My bike has a name. Her name is Tiffany, after the renowned Miss Tiffany Aching of Discworld fame. (Have I mentioned that I am a huge Terry Pratchett fan?). I call her Tiffie, for short.
As you may recall, at the behest of the fabulous Kim, our spinning class guru, Tiffie and I decided to do the Tour de Cure bike ride to benefit the American Diabetes Association. I signed up for 33 miles, and fundraised $1,100.00 for the cause.
The ride took place yesterday and to tell you the truth, until I got on that bike, I wasn't sure if I could do it. I had never cycled that far.
But damn if I was going to quit.
Besides, I had great teammates (Gabe and Kat), and an enthusiastic pit crew (ballistabob and my Dark Child). How could I not finish?
The ride started under good auspices. The sky was overcast, the weather never went over 71ºF, and a nice breeze stayed with us during the entire ride. Perfect biking weather. Plus Gabe, Kat and I decided that no man (or woman) would be left behind.
So what do I do? Not long after our start, I make a mistake, follow a bunch of people who have made a wrong turn and get lost.
Pretty soon I am asking myself "Where am I? Where is my team? Who are you people? And where are my pants?"
Okay, not the last question, but you get the drift.
Maybe I should not had made that left turn in Albuquerque.
Luckily, once we got out of that neighborhood, I hear a friendly voice behind me "Are you enjoying yourself?"
Thank God! It was Gabe, with Kat following him not far behind.
Yay! Someone with a clue! And on my side!
But my woes had not ended. A bit later we ended riding on a small winding, narrow road with very sharp curves. It was all downhill, and much to my horror ended in a narrow tunnel. No way (or point) on stopping now.
I got swallowed by the tunnel. Fast.
Note to self: wearing dark sunglasses while barreling down into a dark tunnel is never a good idea. (Must purchase amber glasses pronto!)
Luckily, the tunnel was not very long. I could see the light at the end of it (and it was no train!). However, I did get freaked out, got totally disoriented and crash landed at the side of the road as soon as I rode out.
(Thank God, it was grass and not concrete.)
That was crash landing No. 1.
Crash landing No. 2 came at another narrow path, this time uphill.
I hate narrow paths, especially when there are other cyclists and assorted people sharing them. Again, I crashed on the grass so no harm was done.
"Are you okay," says a concerned woman running by my side. "I am an EMT."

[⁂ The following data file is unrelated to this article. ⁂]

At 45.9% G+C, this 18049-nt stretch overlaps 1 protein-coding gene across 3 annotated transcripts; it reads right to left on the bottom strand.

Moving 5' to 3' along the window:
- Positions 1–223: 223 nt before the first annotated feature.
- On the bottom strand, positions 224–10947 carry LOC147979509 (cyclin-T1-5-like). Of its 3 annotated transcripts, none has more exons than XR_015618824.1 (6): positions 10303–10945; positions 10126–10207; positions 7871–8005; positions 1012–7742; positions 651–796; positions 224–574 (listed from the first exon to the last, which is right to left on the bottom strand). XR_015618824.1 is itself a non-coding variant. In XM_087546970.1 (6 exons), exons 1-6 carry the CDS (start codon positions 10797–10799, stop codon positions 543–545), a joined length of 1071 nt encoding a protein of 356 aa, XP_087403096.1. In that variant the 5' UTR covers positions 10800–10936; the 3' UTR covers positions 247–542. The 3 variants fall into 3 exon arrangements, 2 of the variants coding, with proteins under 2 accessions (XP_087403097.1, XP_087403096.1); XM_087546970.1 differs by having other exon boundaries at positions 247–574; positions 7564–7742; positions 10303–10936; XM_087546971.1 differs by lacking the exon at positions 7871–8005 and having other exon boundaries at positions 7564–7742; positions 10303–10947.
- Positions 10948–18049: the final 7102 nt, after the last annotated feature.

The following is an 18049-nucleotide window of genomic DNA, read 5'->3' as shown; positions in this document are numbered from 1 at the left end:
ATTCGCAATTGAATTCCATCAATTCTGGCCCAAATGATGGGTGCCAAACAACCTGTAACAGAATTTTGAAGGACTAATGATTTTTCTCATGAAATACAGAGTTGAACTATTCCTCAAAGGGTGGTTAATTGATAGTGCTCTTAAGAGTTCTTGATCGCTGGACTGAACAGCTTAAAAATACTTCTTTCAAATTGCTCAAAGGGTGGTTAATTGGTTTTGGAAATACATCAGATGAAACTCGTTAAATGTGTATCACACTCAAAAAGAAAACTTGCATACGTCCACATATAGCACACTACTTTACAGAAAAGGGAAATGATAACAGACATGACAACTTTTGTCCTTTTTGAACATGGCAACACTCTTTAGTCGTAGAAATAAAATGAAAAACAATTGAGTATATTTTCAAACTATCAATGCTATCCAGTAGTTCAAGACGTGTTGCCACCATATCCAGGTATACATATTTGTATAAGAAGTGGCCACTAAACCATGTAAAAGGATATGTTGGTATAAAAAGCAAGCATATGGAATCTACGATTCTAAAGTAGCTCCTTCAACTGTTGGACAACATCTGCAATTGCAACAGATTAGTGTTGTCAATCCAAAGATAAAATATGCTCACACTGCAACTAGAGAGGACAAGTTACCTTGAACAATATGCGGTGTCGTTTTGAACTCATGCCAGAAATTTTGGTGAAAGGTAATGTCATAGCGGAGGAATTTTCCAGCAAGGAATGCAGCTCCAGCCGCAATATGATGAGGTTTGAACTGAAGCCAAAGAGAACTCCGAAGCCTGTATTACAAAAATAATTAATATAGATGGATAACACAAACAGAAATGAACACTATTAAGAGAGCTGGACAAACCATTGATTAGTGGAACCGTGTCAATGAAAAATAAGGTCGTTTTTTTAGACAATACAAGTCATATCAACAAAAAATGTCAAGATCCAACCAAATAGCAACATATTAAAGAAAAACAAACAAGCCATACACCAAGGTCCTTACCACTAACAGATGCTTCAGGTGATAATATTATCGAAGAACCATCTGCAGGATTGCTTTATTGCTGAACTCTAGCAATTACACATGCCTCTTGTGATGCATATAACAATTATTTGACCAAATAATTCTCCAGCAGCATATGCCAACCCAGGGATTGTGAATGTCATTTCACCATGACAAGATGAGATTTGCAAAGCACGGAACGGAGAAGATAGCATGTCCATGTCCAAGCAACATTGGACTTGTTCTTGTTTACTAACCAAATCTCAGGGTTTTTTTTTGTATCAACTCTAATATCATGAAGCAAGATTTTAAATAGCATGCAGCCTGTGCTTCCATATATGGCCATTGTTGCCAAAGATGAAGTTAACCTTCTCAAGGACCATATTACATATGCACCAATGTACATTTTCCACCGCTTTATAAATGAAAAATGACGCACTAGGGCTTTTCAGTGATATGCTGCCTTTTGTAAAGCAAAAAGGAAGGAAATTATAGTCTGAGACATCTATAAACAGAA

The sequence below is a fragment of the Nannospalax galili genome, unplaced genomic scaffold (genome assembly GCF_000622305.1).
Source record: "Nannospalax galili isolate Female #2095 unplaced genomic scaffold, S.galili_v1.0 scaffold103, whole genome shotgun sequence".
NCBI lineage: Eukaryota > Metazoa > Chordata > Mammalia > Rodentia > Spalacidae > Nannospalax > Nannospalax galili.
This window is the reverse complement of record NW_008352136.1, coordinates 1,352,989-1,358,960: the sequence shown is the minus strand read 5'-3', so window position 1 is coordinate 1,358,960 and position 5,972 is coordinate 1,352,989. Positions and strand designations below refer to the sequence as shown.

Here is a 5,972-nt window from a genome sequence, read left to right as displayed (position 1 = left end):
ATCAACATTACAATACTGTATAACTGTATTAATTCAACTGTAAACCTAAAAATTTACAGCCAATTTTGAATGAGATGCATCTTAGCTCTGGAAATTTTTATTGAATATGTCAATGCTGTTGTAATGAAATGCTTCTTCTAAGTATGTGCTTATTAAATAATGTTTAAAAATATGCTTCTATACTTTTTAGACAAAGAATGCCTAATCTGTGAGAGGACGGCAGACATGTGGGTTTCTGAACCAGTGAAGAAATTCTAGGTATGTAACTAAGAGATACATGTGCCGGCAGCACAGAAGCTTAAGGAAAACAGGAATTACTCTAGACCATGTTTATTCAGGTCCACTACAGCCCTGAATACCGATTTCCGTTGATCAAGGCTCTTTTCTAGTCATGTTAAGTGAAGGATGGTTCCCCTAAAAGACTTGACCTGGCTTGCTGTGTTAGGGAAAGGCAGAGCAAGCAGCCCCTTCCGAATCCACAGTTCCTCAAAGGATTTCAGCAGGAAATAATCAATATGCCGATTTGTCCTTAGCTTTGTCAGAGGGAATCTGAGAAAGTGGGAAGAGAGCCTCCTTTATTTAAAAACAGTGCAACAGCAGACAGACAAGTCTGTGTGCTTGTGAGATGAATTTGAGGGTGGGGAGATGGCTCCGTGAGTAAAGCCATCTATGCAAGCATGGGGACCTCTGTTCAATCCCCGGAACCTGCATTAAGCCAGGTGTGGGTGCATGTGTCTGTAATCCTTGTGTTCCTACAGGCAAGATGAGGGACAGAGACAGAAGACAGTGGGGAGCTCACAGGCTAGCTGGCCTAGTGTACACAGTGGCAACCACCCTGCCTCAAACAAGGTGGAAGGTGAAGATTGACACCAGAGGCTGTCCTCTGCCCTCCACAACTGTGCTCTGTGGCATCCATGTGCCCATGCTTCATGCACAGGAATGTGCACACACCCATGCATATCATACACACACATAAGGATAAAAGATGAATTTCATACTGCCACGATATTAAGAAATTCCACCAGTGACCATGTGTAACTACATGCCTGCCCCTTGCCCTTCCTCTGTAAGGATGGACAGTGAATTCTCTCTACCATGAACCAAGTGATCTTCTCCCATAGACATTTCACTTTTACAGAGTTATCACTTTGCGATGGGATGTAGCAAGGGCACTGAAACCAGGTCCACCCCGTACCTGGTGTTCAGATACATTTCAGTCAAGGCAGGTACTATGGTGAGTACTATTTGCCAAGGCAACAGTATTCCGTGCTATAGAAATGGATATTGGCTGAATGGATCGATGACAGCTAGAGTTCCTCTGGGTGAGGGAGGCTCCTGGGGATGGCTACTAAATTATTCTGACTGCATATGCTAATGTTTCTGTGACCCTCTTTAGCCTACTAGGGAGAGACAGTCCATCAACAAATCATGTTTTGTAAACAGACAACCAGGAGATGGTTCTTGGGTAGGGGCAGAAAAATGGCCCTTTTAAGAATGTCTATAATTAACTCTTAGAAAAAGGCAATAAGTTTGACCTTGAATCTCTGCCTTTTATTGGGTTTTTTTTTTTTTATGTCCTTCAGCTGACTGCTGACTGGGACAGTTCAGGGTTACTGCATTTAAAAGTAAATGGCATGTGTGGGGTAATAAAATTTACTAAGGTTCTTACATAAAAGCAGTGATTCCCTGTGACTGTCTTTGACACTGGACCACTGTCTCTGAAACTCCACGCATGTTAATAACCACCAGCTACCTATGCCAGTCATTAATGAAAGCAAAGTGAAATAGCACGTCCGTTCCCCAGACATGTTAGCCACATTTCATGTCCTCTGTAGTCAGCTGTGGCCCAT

"I'm okay," I say. "The only thing bruised at this point is my ego."
She smiles and waves me off.
Kat and Gabe are at the top of the hill waiting for me.
I'm telling you. These guys rock.
I will not bother to say much about crash No. 3 because that one was really silly and did not slow us down. It involved unclipping my right foot while attempting to dismount on the left. Much fun was had by all since this is a common mistake. Besides, we were at the rest stop so no harm was done in terms of time.
The road was not as flat as I had expected. There were some really challenging hills out there. I had to repeat to myself (aloud) "C'mon people, we can do it!" while pedaling as hard as I could. Since the "people" I was talking to was myself, that was totally weird. But since I've heard that other bikers have the same conversations with themselves, I don't feel too bad.
"I think I can, I think I can, I think I can..."
Finally, Gabe (who owns a bike GPS) says "There are only three miles left, do you need to stop for water or anything?"
"No," I say. "I just want to finish this thing. I'm sick of pedaling. Let's keep moving!"
Kat agrees, wholly and wholeheartedly.
So with all our might, we keep on going.
A small child, wearing a bike helmet looks at us while we whoosh by him "Oh, no!" he says. "More bikers! How many of them are out there?"
Ahhhh, poor child. You chose Tour de Cure day to go out on the trail with your parents.
But I digress...
We keep pedaling and, none too soon, the familiar buildings of the Reston Town Center appear in front of us. A crowd of people waving orange flags and pom-poms greet us with a cheerful "Keep on going!" "You did it!" "Yay!"
Legs burning, we finally reach the finish line and dismount, high fiving each other and almost jumping up and down. Or we'd have jumped up and down if our legs had not had other ideas, such as "How about no?"
I see my Dark Child's smiling face saying "You did it Mom!" followed by my husband who hugs me and tells me how proud he is of me.
We are extatic.
We need food.
I can't stop beaming.
According to Gabe's GPS, we completed 34.2 miles in 2 hours and 41 minutes, averaging a little over 12 MPH.
That is very cool.
I met great people. I had fun. It felt good.
I was terrified most of the time.
My hips are not loving me today.
I am so doing this next year.